An Ohio man was arrested and charged with trying to solicit the murder of members of the U.S. military in their homes and communities in a series of posts on social media, the FBI announced Thursday.
The FBI said Terrence J. McNeil, 25, of Akron, repeatedly professed his support for the Islamic State and in September distributed a file on Tumblr that contained the photographs and names and addresses of dozens of U.S. military personnel.
“Now we have made it easy for you by giving you addresses,” text in the file said. “All you need to do is take the final step, so what are you waiting for? Kill them in their own lands, behead them in their own homes, stab them to death as they walk their streets thinking that they are safe.”
The last image in the file depicted a handgun and knife and instructed readers to “kill them wherever you find them.”
Prosecutors said McNeil was also on Twitter under the handle “11LoneWolfe,” among others. According to the criminal complaint, he tweeted in July that he was willing to die: “Just thinking about getting martyred puts a smile on my face. One day soon inshallah.”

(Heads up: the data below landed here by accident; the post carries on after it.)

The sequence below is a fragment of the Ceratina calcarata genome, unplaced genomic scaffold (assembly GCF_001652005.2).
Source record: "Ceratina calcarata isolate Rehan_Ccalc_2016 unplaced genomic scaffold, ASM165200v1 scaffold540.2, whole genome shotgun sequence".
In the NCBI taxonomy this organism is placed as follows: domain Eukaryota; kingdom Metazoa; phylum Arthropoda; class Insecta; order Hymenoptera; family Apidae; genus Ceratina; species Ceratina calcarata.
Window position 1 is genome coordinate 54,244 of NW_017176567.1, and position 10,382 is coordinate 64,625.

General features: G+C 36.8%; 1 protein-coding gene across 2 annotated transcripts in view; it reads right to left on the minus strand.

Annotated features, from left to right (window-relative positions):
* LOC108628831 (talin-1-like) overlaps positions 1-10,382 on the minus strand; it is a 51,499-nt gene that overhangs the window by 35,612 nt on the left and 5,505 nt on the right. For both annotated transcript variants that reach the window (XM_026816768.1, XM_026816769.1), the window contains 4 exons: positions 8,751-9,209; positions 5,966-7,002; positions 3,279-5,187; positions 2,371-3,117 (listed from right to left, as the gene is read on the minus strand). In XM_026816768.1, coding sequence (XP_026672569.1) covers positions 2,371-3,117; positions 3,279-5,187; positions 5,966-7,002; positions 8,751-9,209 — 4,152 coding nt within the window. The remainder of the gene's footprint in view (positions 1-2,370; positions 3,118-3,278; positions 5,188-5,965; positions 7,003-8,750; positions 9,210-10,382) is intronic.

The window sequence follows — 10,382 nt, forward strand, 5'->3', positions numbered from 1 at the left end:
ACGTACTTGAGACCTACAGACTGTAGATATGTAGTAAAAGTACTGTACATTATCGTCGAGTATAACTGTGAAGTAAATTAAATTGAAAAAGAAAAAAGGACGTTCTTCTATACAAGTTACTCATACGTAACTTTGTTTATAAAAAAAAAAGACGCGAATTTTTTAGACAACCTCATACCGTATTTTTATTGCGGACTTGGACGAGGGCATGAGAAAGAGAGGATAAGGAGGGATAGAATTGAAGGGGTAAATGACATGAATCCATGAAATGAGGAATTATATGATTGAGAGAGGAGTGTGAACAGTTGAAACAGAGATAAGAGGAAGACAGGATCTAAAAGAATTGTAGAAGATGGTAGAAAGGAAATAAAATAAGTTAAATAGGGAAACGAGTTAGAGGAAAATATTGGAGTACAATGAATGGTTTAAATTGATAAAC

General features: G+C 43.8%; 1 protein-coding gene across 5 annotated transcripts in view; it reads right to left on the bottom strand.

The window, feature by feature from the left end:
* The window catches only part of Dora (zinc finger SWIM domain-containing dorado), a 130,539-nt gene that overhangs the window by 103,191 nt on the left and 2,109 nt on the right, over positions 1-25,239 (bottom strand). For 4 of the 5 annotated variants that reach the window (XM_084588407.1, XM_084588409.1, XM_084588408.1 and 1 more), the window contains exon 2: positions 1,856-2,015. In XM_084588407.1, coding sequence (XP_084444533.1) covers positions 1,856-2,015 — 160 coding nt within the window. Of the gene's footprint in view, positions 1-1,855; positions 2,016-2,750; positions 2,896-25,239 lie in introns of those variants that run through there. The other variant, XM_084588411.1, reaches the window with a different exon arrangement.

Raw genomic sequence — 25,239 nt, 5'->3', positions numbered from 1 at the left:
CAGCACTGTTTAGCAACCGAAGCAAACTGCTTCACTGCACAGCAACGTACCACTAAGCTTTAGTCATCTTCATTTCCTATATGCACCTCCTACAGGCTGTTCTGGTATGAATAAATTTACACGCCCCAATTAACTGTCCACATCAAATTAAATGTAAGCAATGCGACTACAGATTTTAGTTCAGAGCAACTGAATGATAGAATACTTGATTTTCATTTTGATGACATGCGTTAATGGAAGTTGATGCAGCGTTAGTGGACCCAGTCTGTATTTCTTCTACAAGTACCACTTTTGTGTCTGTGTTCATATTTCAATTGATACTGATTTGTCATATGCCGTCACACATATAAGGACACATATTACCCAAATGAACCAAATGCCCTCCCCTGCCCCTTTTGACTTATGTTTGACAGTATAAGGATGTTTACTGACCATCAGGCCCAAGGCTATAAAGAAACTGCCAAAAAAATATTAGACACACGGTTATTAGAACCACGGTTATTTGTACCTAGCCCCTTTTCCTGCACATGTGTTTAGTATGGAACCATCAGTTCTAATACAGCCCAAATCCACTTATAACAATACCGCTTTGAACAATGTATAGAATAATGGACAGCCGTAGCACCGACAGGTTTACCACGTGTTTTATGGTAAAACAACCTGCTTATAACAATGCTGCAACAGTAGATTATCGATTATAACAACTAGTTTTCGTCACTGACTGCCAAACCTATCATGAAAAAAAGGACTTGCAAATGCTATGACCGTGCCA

As McNeil constantly tried to evade content monitors on Twitter, the FBI said several of the accounts he created were suspended, including “Lone14Wolfe,” “Lone_Wolfe13” and “LoneWolfe_15.”
McNeil did not limit his activity to Tumblr and Twitter. On Facebook, he posted a message: “I can’t wait for another 9/11, Boston bombing, or Sandy Hook!!!” and “I’ll be proud when I sled [sic] american blood.”
Defense Department spokesman Peter Cook told reporters Thursday that the Pentagon takes threats against service members seriously.
“We will use every tool at our disposal, partnering with other agencies, to protect our men and women in uniform,” Cook said. “And we sincerely thank the Department of Justice for its efforts in this case.
FBI director James B. Comey has warned that the Islamic State has used social media to spread its violent propaganda and attract people who are “unmoored” to come to Syria or kill in the United States.
“It’s a great way to crowdsource terrorism,” Comey said recently, referring to social media.
Comey has said the FBI is tracking hundreds of cases like McNeil’s, many of them connected to Islamic State investigations.
McNeil made an initial appearance Thursday in federal court in Cleveland. Authorities said he is slated to have a detention hearing next week.
His attorney did not immediately return a phone message seeking comment.
Thomas Gibbons-Neff contributed to this report.